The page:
In Someday This Pain Will be Useful to You, Peter Cameron superbly captures the disconnected feelings and wry observations of a young man.  James is an 18-year-old New Yorker who doesn’t connect with anyone in his life.  The novel focuses on a few days in the summer of his 18th year as he struggles with his future – college at Brown and the life his parents expect of him or an escape to the Midwest where he would buy a house in a small town and live a quiet, sheltered life. James’ great fear is of an existence that doesn’t “touch or overlap with anyoneRead More →

Over tea this morning I came across an interesting article in the Sunday NY Times Week in Review section entitled “A Good Mystery: Why We Read” by Motoko Rich. The article examines the current state of reading today and in interesting interviews with authors such as National Book Award winner Sherman Alexie explores how and why some people become life-long readers.  I was particularly struck by 2 things in the story: the fact that reading is, ultimately, a personal, private activity (it certainly is for me, although I love a good discussion about books) and that often it is one remarkable book that comes to aRead More →

Before I Die by Jenny Downham is sharp, poignant, sometimes funny and sometimes heartbreaking story about 16-year old Tessa, a young woman living in London under the heavy veil of terminal lukemia. With just months left to live she makes a list on the wall behind her bed of the things she must experience before her life ends.  Sex, drugs, learning to drive and falling in love are just some of the things she must do to really live life.  While she’s free of the constraints of normal life to pursue her list, she is also constantly dogged by pain, exhaustion, sickness and her deteriorating condition. While the premise has theRead More →

 Wake 17-year-old Janie has a secret. She enters people’s dreams. She doesn’t want to, but she can’t stop it.  And it’s really annoying when it happens when she is at school, or work, and especially when it is a nightmare.  Things get complicated when she befriends Cabel. Some of his dreams are about her.  And some of his dreams are frightening.  When they end up in a dream together, they learn each other’s secrets.  Can they help each other? This was a quick, enjoyable read.   Due to some language and mature situations it is recommended for older teens and adults. Posted by MichelleRead More →

This is the third book in the Grey Griffins series and they just keep getting better! Max, Ernie, Harley and Natalia are the Grey Griffins, four kids in the small town of Avalon, Minnesota who enjoy playing a card game called Round Table. In the first book, The Revenge of the Shadow King, the exciting adventures begin when the kids discover that the fantastic creatures and characters on their Round Table cards actually exist!  Max finds a magical book in his grandmother’s attic and is tricked into releasing an evil creature from it. Max becomes the new guardian of this important book, called the Codex.Read More →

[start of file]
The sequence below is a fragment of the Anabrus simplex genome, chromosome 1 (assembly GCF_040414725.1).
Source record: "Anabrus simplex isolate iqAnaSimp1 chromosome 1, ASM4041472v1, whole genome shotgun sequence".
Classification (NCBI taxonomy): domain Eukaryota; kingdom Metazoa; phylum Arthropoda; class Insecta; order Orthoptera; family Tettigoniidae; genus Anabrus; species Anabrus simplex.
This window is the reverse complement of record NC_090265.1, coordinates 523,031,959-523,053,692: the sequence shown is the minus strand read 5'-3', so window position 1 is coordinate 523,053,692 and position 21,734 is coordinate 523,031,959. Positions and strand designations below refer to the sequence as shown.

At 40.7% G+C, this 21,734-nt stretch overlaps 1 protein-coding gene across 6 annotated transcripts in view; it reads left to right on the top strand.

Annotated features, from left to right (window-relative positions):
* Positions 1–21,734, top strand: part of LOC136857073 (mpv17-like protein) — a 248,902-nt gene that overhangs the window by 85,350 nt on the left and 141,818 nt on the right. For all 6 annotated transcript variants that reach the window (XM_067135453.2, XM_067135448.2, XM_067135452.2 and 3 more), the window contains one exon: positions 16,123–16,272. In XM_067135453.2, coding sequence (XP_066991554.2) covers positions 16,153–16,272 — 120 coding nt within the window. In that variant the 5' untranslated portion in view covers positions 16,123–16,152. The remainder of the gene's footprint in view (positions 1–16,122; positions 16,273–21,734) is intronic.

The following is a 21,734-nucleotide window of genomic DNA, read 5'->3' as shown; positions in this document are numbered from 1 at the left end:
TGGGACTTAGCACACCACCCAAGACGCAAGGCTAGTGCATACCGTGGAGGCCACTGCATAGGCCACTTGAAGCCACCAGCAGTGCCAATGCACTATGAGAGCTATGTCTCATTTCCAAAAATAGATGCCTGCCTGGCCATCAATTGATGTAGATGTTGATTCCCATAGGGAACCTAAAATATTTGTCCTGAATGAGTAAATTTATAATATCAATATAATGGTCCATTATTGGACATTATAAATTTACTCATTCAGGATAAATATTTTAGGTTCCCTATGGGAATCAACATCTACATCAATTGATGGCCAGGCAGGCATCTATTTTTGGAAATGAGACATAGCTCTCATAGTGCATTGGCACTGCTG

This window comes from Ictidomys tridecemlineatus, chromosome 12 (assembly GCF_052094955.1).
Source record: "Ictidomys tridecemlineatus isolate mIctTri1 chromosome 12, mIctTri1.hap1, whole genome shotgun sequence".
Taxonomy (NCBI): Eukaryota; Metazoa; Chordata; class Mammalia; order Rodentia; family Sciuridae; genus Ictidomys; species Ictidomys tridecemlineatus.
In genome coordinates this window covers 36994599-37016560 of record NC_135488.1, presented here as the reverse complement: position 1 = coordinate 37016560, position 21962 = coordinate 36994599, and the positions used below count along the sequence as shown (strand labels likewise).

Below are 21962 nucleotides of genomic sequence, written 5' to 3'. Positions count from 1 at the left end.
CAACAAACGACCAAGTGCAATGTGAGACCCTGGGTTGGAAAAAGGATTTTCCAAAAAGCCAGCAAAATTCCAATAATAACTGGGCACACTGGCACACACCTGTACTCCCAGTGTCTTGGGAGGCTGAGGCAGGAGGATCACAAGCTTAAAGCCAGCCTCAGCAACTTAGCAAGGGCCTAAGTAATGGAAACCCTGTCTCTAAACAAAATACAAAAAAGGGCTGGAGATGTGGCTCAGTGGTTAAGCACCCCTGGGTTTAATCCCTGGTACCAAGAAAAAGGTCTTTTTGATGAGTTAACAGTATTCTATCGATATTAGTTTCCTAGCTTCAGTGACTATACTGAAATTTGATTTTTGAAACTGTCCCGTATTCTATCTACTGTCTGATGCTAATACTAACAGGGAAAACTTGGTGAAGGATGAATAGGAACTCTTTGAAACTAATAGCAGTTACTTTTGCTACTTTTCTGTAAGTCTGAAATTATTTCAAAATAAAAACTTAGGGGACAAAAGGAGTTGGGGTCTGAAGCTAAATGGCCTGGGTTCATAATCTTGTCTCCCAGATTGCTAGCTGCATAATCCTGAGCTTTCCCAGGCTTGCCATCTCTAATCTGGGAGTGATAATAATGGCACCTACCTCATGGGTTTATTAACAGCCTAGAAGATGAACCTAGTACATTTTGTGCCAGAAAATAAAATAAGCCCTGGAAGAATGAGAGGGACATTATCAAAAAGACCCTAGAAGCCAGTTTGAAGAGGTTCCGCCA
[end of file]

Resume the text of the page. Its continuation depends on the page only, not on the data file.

The Other Half of Me by Emily Franklin.  Jenny is a teenager with some typical teenage problems.  She is struggling to fit in with her athletic family.  She wants them to be more supportive of her interests.  She is jealous of her twin sisters’ close relationship and also feels that nobody understands her.  In her family of 6, she feels lonely. Jenny loves to paint.  The big art show is coming up and she wants to paint something good enough to get into the show. She has a crush on Tate, and now he seems to like her too.  Jenny also has some problems that are far from typical.   Her dadRead More →

The Softwire: Virus on Orbis 1 is a fantastic sci-fi book for all ages.  Excellent for reluctant readers! Johnny Turnbull, aka JT, and his little sister Ketheria never knew their parents.  Years before they were born, their parents agreed to leave Earth to make a long trip through space to work on the far-off rings of Orbis.  After a malfunction killed all of the adults on the ship, the computer raised the embryos that the adults had brought on board.  When these children, no older than twelve, arrive on Orbis they discover that they must work off their parent’s debts by being virtual slaves for theRead More →

Spanking Shakespeare is one of the funniest books I have ever read.  The main character, Shakespeare, is a senior in high school and writing his senior project.  It’s hilarious!!!  Clever!!! Intelligent!!!  When you start reading it you won’t be able to stop. Not appropriate for young readers, but enjoyable for older teens and adults. Posted by MichelleRead More →

Harmless, a book that is anything but, raises some eyebrows. Do you buy it for your child? Do you put it on the shelf as a librarian? Can it be used in the classroom? As an 8th grade Language Arts teacher I saw many heart-wrenching situations that my students wound up in, many situations that I think we as educators don’t always catch or know how to deal with. I grew up in a pretty stable environment, a fact I am thankful for, but a stable environment is not always par for the course. What I love about Harmless is that it is told fromRead More →